Following our last interview, Documenting a Chaotic Mind: The Art of Gareth Jones, we continue to delve into the artists of WordPress with a look at Catherine Martzloff’s site, Rendered Impressions. Catherine has loved painting her entire life, and in the last few years has taken her passion full-time to create vivid landscapes and still lifes. As an established artist, her WordPress.com site is a fundamental part of her business.
What inspires your art?
My art is as much about my experience as it is an exploration into what’s around me; it is a form of communication for me.
Color is one of the driving forces behind my painting and there is something exciting about mixing colors. I think a core drive though is simply the opportunity to express myself in a way that goes beyond words. There’s no language barrier — it’s all visual and I’m a very visual person. Time disappears when I paint.
Do you always work in oil?
When I returned to painting about eight years ago I started with acrylics, and they were a wonderful medium to use, but there was always something about the oil paint’s consistency and flow that appealed to me. I suppose there’s an element of tradition in oil painting and I have an affinity for tradition in a lot of ways. Maybe it’s part of my “old soul” or a past life.
What is one of your favorite pieces?
I have two, which are not actually on the website. One is an interior landscape capturing a part of my dining room area. It has a lot of sentimental value to me in terms of the things in the room I chose to depict. Many of them link back to my family of origin. The table and chairs are from my mother’s side. The sideboard from my dad’s. I like the blend of both, particularly after my mother died and my father remarried.
The other piece is more current and features my dog Chloe who passed away two years ago. She’s sitting with my daughter who is not fully visible in the piece but has a presence and I know it’s her. It makes me smile.
When did you first start your WordPress.com site?
I started working on my WordPress.com site around 2012. Prior to that, I had been sharing work online via a website I built myself. I had taken a certification program in web design, where I learned to work in Adobe Dreamweaver. I’ve always liked computers and this was great because it combined art and technology — although I realized I didn’t want to be spending all my time doing the web building. I started to hear more about WYSIWYG platforms and when I came across WordPress.com it seemed like an easier way to go.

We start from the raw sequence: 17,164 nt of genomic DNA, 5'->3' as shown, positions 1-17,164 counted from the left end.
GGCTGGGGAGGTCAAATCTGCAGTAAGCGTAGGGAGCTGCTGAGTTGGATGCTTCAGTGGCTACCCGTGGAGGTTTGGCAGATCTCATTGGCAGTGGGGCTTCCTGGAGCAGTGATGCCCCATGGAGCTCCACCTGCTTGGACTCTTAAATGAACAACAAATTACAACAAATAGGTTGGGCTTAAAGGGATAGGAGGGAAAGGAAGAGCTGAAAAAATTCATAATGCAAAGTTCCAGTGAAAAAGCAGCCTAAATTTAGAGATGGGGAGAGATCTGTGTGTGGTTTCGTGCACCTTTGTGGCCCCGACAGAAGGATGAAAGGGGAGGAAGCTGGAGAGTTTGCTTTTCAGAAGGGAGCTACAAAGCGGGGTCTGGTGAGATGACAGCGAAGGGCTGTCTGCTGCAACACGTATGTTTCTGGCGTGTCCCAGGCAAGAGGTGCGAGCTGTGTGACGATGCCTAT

Why did you want a website?
Mainly because of the reach it provides. At this point, having a website is a necessary part of my art business. It’s an easy thing to reference if someone wants to learn more about my work, and it has helped a lot in terms of securing shows in local venues, as well as connecting me with online art venues that aren’t based in the US. The online presence has helped connect me with collectors from around the globe — the possibilities are limitless.
What features helped you to set up your website?
I liked the range of templates I could select from. I felt they were well designed, clean, and relatively easy to work with. I wanted something simple and with WordPress.com I have been able to create something nice with basic tools. The steps to get myself going seemed pretty clear and I could find information to help me out if I had a question. Being able to integrate social media links and a gallery page was also important to me. I continue to see new things I can integrate, so I can improve my site as my needs change.
Has having a website let more people get to know your art?
Without a doubt. I can see that in my stats on WordPress .com (a great tool). It’s also been important to be able to see how my site translates across various devices. A lot of people access my site via their phone so a strong presentation and ease of use help with making those connections. I’ve had clients contact me through Rendered Impressions and purchase art directly from me as a result. Being able to add a link to my Etsy shop has also been useful in developing my business.
What feedback have you received?
I have a number of collectors that have come back and purchased additional pieces which is such a good feeling. In that exchange I know I have connected with the other person in a unique way through my art — that’s a deeper motivation for doing this work.
I receive a lot of positive feedback overall, however, recently I was told that some people thought the colors were too bright. I thought to myself, that’s true, they are bright, and welcomed their reaction, knowing it’s not going to be for everyone. That’s why we need many artists! 🙂
Is there any area you would like to develop more in the future?
I want to continue to progress as a painter and in my ability to share my work through a variety of venues. I have repeatedly considered adding a cart to my WordPress.com site but haven’t sorted out how I envision that exactly. I suspect in time that will come. I also envision upgrading my plan so that I have access to more options and plugins.